Holy Spirit Cathedral (Orthodox)

Holy Spirit Cathedral (Orthodox)

Our Belarus Trip (1 of 2)

We recently took a trip to Minsk, Belarus. One of the first things you need to do upon arrival is to register at the OGIM – Отдел по гражданству и миграции within 5 business days. If you stay in a hotel, they’ll do it for you automatically. However, since we were invited by friends, they have to take us to the Citizenship and Migration Department, fill out the form, pay 90,000 BLR (US$6)/person, and spend half a day there to do it. Don’t lose your migration card, you’ll need it to leave the country.

Citizenship and Migration Department

Citizenship and Migration Department

One of the first places we visited was the Zhdanovichi flea-market, which has several acres of both covered and outdoor stores selling everything from clothing, shoes, electronics, building materials, restaurants, and even sub-machine guns!

Fruit market within Zhdanovichi

Fruit market within Zhdanovichi

There are many Vietnamese restaurants in the market, over 20 of them called Сайгон (Saigon), possibly because they were a franchise, but with different layouts. The menus, however, offer essentially the same things, at identical or almost the same prices. One look may give you “sticker shock”, as a bowl of pho (beef noodles) costs about 55,000 Belarusian Rubles (BLR). But don’t worry, as the exchange rate is about US$1 = 15,000 BLR. So it costs only US$3.67, and you become a “millionaire” if you have as little as US$67!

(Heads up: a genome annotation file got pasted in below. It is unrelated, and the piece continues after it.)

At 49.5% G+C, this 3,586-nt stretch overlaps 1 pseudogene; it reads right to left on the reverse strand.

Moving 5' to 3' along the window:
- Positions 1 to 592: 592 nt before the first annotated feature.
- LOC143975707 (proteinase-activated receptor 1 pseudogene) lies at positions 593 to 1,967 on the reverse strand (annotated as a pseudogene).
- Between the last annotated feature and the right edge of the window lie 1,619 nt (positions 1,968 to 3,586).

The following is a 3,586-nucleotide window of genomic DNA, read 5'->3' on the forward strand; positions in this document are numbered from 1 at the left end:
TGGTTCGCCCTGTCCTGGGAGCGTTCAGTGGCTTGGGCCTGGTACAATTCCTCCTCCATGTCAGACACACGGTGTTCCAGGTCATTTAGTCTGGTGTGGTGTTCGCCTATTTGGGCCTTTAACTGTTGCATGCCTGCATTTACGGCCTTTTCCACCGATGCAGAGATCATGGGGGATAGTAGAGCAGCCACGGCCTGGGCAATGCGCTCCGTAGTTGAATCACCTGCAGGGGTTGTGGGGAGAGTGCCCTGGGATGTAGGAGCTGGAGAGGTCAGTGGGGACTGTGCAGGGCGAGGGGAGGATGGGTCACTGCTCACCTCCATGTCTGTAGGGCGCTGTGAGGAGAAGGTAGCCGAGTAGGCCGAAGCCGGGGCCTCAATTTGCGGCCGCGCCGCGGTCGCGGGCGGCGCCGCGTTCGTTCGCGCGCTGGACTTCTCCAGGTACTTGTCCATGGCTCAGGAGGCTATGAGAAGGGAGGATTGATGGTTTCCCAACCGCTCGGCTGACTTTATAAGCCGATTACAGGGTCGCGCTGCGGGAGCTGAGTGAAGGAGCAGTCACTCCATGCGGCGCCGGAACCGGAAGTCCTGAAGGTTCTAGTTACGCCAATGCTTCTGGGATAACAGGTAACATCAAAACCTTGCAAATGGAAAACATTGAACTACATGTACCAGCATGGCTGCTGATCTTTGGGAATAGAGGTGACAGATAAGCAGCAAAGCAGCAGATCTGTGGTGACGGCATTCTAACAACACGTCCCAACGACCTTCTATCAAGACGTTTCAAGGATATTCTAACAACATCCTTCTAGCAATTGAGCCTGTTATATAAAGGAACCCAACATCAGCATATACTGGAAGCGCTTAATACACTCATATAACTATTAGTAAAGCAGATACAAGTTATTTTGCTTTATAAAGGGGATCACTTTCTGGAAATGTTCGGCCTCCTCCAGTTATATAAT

One of over 20 Saigon Restaurants.

One of over 20 Saigon Restaurants.

Menu of traditional Vietnamese dishes

Menu of traditional Vietnamese dishes

One of the best deals in Minsk is a metro ride. A single ride costs only 4,500 BLR i.e. US$0.30! In comparison, a one-way subway ride in Toronto costs C$3 or about US$2.40, 8 times as much! Unlike Toronto or Hong Kong, subway stations have few advertisments.

"Moscow" metro station.

“Moscow” metro station.

Our favorite supermarket is корона (Crown), near a State University and where many foreigners, including students, have lunch and do their grocery shopping. Most prices are very reasonable, except when you buy imported brands.

Korona, or Crown Supermarket.

Korona, or Crown Supermarket.

July 3 is Belarus’ Independence Day, celebrated by fireworks at 10 pm. This shot was taken from our apartment.

Independence Day fireworks.

Independence Day fireworks.

(To be continued)